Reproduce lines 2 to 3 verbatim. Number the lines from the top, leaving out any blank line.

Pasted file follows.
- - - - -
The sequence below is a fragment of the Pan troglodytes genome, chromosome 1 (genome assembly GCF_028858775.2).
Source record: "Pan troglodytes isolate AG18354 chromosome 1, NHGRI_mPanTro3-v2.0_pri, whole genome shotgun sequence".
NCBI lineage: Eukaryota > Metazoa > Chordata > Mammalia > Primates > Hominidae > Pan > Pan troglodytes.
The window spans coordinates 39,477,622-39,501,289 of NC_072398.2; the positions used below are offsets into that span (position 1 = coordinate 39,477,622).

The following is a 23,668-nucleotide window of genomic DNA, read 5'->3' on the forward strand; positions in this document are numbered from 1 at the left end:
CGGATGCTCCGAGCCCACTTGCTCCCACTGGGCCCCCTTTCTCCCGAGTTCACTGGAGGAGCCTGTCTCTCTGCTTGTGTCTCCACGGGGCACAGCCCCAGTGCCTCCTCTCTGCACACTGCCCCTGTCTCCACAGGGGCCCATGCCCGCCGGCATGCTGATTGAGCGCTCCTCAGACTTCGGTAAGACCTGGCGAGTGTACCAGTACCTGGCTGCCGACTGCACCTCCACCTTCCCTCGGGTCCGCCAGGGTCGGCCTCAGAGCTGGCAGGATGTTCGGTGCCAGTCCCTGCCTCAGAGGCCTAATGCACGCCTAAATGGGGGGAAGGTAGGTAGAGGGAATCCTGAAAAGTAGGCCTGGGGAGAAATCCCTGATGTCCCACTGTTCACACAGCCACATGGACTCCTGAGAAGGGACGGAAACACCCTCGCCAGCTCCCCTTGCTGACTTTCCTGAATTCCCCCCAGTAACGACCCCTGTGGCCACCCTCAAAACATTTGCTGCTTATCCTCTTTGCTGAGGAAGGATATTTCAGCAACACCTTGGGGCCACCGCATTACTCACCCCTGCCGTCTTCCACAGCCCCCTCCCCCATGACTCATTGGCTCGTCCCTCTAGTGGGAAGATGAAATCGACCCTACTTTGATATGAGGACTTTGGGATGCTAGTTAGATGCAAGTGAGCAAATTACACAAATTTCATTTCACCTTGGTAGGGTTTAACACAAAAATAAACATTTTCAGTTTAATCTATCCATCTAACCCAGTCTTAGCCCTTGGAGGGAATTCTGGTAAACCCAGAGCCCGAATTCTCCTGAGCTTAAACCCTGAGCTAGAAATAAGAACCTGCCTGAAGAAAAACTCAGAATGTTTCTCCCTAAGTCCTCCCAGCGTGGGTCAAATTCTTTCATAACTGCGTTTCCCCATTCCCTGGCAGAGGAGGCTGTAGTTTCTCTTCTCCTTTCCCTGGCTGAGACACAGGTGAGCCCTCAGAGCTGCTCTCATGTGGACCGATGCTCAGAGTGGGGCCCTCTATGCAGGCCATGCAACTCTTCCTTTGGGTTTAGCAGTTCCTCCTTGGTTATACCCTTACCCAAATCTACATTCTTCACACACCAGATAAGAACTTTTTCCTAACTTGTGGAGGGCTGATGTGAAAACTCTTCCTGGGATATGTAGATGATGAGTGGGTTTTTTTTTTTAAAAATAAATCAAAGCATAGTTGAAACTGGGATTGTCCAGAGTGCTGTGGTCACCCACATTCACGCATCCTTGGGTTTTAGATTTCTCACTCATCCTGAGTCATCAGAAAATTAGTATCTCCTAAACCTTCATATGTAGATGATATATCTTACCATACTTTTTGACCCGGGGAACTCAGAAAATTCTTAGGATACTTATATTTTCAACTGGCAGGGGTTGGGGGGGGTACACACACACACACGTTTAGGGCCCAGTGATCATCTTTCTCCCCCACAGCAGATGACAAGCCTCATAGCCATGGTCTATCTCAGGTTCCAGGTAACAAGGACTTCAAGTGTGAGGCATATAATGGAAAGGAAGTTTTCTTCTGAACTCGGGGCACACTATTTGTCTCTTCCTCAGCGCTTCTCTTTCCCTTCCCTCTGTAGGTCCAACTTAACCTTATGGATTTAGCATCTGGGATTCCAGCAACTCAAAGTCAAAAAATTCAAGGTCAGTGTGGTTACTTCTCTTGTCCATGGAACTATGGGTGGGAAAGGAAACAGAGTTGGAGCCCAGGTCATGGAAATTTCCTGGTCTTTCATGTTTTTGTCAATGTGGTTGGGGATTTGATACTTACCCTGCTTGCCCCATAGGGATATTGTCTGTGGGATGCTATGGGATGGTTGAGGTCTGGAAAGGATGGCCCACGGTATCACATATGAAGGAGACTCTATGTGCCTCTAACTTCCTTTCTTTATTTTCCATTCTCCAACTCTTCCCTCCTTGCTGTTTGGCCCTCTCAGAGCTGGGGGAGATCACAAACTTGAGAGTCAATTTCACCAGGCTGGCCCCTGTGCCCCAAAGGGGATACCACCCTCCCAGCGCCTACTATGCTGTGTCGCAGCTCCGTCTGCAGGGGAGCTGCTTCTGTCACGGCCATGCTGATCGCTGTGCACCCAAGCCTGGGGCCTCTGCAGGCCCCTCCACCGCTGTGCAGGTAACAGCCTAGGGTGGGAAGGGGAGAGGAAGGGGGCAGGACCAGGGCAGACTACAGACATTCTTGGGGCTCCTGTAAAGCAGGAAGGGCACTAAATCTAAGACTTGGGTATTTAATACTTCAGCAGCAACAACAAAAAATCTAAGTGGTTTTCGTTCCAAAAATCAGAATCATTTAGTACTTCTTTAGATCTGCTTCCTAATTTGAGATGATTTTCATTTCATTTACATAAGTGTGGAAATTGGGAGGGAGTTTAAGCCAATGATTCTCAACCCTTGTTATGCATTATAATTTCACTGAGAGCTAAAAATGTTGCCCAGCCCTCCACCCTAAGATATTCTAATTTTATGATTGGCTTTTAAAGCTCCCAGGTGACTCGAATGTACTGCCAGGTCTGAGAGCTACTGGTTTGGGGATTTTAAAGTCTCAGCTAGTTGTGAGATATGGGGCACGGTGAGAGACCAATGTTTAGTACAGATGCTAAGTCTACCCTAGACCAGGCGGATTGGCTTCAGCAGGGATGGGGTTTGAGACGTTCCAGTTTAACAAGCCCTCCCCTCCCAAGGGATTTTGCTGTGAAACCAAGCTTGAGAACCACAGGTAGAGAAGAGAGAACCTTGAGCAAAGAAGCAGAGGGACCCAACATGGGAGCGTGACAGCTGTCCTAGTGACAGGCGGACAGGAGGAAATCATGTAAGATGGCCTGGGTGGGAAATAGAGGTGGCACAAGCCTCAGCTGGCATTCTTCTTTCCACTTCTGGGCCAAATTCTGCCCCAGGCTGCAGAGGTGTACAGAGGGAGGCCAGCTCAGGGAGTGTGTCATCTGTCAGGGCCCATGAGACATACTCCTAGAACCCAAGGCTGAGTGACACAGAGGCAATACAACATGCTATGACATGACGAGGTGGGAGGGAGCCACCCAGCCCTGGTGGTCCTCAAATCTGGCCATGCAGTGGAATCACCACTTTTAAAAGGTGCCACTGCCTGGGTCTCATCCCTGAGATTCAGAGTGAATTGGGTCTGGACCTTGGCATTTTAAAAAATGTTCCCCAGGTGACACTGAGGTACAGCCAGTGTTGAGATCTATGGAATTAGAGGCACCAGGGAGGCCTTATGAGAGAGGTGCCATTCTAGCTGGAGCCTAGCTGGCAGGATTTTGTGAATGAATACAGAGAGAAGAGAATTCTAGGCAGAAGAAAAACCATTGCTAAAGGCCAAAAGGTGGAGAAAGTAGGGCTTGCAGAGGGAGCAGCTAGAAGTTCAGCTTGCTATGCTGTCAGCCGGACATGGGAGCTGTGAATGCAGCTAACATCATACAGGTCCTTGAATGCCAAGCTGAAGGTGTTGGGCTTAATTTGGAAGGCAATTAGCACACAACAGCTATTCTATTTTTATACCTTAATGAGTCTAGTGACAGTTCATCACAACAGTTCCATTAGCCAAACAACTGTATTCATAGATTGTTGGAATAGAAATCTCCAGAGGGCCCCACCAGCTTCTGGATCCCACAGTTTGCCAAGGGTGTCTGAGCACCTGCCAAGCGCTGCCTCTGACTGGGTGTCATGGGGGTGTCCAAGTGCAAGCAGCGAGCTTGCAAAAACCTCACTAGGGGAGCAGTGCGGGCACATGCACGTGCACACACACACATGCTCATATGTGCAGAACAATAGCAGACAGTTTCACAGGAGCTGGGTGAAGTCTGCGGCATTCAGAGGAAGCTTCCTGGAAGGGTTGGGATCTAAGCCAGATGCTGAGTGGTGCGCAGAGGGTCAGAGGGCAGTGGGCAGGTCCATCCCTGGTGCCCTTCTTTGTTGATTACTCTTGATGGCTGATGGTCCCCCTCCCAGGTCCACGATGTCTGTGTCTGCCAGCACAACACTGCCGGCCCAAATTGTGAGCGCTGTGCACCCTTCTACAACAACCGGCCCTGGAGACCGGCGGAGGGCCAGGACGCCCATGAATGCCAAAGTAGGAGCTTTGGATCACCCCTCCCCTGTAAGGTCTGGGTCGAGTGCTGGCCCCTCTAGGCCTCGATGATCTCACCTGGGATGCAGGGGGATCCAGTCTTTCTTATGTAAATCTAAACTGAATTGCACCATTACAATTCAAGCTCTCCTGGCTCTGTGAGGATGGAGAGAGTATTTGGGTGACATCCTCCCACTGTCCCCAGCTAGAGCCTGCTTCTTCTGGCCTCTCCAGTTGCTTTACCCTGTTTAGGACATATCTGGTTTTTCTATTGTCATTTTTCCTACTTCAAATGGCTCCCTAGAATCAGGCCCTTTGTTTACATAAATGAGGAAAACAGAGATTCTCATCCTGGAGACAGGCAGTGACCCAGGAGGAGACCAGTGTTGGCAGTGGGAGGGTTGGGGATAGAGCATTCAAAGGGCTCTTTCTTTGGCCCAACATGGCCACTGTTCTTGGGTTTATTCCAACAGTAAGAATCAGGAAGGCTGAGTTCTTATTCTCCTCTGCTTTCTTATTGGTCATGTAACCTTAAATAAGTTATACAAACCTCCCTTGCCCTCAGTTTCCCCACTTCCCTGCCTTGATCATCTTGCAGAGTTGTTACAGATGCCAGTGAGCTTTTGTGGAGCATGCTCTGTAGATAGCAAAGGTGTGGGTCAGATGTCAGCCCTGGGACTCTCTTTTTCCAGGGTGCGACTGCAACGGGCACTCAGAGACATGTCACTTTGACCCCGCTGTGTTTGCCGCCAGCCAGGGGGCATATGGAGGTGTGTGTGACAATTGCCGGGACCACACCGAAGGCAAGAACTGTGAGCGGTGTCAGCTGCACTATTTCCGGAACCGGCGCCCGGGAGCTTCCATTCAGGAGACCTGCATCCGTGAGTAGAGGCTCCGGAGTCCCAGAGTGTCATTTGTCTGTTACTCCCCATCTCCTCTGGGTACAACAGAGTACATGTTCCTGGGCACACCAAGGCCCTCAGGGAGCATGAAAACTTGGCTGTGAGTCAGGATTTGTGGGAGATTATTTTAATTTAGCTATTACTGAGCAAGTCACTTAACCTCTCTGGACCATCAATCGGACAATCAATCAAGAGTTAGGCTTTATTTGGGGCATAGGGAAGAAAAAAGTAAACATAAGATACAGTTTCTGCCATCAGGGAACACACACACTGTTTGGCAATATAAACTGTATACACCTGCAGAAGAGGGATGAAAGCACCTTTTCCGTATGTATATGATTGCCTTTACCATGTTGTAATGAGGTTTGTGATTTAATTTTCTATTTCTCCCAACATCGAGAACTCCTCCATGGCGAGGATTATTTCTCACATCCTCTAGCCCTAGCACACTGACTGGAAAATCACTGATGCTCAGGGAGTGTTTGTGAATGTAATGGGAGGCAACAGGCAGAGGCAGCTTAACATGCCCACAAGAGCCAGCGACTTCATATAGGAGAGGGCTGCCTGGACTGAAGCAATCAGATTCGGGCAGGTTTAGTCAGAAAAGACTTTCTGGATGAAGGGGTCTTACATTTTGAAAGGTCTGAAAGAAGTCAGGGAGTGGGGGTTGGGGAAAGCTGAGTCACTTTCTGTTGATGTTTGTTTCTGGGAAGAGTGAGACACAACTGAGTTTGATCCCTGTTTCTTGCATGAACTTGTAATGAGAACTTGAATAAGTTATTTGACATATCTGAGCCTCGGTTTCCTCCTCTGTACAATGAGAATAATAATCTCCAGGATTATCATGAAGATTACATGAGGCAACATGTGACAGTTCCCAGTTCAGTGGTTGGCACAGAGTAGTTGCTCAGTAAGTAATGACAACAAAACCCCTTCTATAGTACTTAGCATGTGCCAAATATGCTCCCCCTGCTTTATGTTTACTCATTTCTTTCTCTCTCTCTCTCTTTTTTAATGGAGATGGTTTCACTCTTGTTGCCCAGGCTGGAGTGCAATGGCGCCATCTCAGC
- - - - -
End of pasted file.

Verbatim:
Source record: "Pan troglodytes isolate AG18354 chromosome 1, NHGRI_mPanTro3-v2.0_pri, whole genome shotgun sequence".
NCBI lineage: Eukaryota > Metazoa > Chordata > Mammalia > Primates > Hominidae > Pan > Pan troglodytes.